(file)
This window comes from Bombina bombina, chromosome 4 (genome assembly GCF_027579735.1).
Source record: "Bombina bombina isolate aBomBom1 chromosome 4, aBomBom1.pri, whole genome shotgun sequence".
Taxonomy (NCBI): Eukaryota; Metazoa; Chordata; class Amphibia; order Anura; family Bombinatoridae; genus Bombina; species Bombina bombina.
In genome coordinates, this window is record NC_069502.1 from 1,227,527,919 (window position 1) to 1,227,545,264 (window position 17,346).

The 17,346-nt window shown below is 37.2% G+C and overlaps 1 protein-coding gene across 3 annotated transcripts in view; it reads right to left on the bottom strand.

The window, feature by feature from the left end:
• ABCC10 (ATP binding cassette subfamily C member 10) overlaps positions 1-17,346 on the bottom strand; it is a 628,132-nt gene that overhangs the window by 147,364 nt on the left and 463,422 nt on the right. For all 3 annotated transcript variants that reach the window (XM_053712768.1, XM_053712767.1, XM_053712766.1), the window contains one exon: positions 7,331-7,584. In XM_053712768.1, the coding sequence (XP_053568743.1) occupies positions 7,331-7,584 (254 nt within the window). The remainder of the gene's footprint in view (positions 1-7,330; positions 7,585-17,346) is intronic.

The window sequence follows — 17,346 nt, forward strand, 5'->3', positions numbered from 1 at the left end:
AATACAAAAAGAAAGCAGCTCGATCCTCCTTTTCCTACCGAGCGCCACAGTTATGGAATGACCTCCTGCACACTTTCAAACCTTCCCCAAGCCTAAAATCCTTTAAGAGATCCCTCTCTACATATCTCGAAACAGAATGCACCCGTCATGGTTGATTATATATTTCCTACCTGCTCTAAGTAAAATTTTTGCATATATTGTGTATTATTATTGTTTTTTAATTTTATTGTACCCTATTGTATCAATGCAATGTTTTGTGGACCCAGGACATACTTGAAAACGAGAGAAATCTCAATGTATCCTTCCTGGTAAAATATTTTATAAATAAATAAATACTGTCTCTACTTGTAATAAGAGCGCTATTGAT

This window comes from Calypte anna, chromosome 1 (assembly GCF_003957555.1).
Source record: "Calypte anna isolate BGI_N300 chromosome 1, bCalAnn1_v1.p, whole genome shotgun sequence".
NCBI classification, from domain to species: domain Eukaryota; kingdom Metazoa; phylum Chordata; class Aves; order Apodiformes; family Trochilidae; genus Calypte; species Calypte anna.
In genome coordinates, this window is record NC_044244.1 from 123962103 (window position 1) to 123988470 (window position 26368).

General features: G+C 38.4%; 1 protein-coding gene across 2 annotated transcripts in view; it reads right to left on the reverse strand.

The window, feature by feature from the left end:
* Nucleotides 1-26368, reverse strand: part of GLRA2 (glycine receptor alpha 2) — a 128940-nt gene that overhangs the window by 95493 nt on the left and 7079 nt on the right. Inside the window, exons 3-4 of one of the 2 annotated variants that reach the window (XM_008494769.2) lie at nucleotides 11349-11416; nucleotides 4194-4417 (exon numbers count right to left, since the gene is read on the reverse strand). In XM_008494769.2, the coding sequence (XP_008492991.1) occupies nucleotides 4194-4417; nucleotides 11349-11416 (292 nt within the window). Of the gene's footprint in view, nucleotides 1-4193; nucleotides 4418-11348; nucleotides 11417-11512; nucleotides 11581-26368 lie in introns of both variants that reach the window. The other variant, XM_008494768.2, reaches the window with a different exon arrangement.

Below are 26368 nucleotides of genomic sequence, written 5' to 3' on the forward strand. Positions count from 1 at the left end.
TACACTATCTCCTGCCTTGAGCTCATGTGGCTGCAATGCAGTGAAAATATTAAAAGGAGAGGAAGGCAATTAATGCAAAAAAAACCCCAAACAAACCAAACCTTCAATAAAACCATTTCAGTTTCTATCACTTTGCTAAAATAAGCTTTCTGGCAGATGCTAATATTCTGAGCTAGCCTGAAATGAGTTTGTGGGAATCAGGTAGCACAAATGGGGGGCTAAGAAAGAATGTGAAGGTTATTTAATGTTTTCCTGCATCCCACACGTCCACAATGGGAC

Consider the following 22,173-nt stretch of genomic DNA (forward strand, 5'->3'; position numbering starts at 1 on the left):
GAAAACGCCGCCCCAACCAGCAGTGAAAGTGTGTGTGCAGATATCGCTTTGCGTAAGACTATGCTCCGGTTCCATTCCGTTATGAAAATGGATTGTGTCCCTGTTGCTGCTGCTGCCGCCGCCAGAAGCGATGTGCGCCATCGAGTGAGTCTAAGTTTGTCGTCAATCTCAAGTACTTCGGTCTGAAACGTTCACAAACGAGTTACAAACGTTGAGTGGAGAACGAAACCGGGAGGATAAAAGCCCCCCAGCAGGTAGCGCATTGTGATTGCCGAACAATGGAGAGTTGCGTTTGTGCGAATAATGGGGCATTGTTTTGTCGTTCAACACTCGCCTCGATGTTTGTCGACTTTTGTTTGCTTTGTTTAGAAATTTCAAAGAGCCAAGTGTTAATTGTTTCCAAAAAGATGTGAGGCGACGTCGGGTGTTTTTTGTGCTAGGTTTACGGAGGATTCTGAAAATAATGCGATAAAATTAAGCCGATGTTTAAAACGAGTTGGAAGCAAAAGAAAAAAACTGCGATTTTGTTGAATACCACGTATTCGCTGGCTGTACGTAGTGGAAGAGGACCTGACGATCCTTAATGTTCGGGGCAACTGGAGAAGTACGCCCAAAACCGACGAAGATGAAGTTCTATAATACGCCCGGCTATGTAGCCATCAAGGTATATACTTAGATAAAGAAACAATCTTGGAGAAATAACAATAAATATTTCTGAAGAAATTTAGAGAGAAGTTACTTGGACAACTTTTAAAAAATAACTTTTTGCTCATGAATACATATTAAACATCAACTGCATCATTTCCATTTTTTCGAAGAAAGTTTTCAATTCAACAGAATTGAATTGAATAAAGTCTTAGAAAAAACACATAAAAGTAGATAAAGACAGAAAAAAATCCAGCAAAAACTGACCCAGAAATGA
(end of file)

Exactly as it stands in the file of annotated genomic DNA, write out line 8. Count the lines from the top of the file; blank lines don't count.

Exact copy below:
The window sequence follows — 17,346 nt, forward strand, 5'->3', positions numbered from 1 at the left end: